Whilst this unfortunate set-back had more effect on the player’s morale than overall result, it did lead to a more cautious probing and longer-range ‘softening-up’ of defending infantry bunkers, other PRA vehicles etc (especially the SP/AT!), which in the end was more to the Ariete’s advantage. The PRA main weapons only had a decent chance if they could get some side-armour shots, and so were hoping to ‘mix-it’ when the enemy got closer.
As the Ariete gradually eroded the PRA armour, a late probe by the Heavy APCs almost came to grief when they were caught in a close-range cross-fire from one of the multi-barrelled SP/AAA and hidden PRA tank-hunter infantry in the mine buildings. Sadly by this time the PRA was running short of command points due to earlier losses, so could not afford the luxury of using said CP to enhance shooting, aiming etc, and the ambush came to naught. Well, other than generating lots of – fortunately small calibre – return fire from Chris into the buildings, until ‘Ariete HQ’ tactfully reminded him that they were supposed to not blow the bloody doors off the valuable mine workings……
On the NE flank, again the Ariete got off to a less than sparkling start when Lt Treadaway used a fistful of his command points in an attempt to execute a massed ‘Follow me!’ option, which would have seen half his force roll together as one in an unstoppable steel tide….. However, seems the tide was out that day as John failed the key roll and no-one else followed his lead! Not only that, but a probe down the road by a scout vehicle with an APC as backup came to grief when, having blown up some armoured trucks near the mine workings, they were ‘set-upon’ by another crossfire from the PRA tanks and SPs, from which only the infantry inside the APC survived.
As with the other flank, however, gradually the Ariete worked their way forward through the wooded terrain, taking out first the truly terrifying F35 SP/AT, then each of the PRA heavy armour in turn. There were some close shaves during return fire, and the sky was full of – fortunately – light ATGMs, for a while. In the end, the Ariete was simply too powerful and commanders good for the PRA engaged, and as they loss level tipped over the key 50% level, the PRA decided that their delaying mission had been achieved. It must also be said that the Ariete had gained a new respect as well as insight into the mettle of their PRA opponents, and much thought would need to go in to the next encounters.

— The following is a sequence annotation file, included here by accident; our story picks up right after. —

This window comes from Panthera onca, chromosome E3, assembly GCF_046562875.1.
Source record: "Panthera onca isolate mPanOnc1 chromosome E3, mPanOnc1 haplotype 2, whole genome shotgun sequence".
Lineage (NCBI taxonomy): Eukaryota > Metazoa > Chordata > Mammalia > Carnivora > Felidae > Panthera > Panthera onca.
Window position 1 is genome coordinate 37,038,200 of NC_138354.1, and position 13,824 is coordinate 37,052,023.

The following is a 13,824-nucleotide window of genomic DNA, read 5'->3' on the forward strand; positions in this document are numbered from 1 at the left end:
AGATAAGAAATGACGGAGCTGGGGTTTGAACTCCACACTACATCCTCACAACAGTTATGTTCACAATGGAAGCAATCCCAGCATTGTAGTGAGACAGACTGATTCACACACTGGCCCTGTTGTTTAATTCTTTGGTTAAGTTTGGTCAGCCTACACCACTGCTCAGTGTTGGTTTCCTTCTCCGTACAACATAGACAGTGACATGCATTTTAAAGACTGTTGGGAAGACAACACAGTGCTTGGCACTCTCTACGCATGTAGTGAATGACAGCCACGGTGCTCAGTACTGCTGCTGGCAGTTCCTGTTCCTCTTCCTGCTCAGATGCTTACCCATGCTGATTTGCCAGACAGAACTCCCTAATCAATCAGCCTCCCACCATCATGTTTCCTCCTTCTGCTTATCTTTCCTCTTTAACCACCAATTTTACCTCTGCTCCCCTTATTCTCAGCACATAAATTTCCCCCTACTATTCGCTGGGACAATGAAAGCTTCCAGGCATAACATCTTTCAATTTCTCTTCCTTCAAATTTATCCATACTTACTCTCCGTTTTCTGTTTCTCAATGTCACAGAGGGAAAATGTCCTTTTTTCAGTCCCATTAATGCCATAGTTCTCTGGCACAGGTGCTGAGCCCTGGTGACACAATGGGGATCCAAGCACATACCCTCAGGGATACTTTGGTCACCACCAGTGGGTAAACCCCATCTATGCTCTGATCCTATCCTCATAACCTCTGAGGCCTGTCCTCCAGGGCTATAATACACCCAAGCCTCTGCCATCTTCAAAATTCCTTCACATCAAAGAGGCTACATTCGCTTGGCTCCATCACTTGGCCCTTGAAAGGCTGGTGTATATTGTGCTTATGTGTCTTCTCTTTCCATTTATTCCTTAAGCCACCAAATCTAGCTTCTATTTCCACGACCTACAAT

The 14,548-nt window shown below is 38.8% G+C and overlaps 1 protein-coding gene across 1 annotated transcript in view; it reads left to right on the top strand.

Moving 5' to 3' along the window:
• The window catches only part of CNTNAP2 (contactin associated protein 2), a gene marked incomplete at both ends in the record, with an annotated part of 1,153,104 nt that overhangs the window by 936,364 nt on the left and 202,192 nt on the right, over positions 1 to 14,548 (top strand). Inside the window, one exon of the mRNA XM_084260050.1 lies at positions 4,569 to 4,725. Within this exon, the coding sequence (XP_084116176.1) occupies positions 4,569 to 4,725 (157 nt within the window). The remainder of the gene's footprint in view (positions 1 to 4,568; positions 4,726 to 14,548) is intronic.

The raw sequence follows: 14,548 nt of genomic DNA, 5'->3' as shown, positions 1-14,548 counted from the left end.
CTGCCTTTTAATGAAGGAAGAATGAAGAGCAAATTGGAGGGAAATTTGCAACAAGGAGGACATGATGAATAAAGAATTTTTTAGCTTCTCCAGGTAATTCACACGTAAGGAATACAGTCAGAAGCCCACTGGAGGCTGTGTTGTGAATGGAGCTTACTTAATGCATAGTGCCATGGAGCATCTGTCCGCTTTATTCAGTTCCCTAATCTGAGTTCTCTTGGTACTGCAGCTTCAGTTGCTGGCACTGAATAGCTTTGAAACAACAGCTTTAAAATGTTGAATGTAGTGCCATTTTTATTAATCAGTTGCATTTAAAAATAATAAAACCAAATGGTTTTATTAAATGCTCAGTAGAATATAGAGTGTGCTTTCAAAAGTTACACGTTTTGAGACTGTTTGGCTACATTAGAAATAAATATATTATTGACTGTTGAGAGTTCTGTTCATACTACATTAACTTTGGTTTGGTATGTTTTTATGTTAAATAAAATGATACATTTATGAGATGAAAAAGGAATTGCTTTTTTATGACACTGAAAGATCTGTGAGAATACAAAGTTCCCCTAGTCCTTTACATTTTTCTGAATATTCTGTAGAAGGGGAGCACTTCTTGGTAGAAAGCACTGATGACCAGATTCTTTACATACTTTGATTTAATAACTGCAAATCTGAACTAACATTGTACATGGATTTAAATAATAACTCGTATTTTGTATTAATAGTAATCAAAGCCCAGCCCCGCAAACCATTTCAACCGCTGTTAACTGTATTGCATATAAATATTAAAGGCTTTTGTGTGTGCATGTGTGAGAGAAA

Part 2 of this article will outline more about the terrain and especially vehicle models, together with all the scratch-building mania which went into this project. Until then, it’s a case of a geeky ‘spot the bits’ competition. Oh, and very big plus points for anyone who IDs the dark brown roads…
My thanks to my fellow MWS members for hosting the game, and both Chris and John for playing.
Two short WW1 naval scenarios that we played out last year….
These were refights of two clashes that took place in August 1915 off the Middelkerke Bank, just out to sea from the French/Belgian border. Home grown computerised rules were used and each action took less than an hour to play out.
These were first surface actions between the newly formed German Torpedobootsflottille Flandern, based at Bruges, and the torpedo boats of the French Défense Mobile, charged with guarding the French side of the Dover Straits approaches from Dunkerque.
In the first action, which took place on 9 August 1915, two German TB’s, A.4 and A.16, spotted suspicious vessels steaming towards them from the direction of Dunkerque. They had been spotted by the small French TB’s 341 and 342, which were on outpost patrol and had steamed at full speed to investigate suspicious smoke.
The German boats were bigger and more heavily armed, but with very small targets and no fire control for their small calibre guns, they had to get very close to have a reasonable chance of getting hits and carefully time their fire for best effect.
A twisting turning action resulted with the boats jockeying for position, whilst having to avoid the shallow sand banks in the area.
The 341 got position first and fired a torpedo, which hit and sank A.4.
341 and 342 cashed in their luck and beat a hasty retreat as a third German boat, A.12, came up from the direction of Ostende to join the fight.
In the real world of 1915, the action had been short and indecisive. The Germans had broken off the action shortly after opening fire when an unidentified shore battery opened up on the scene.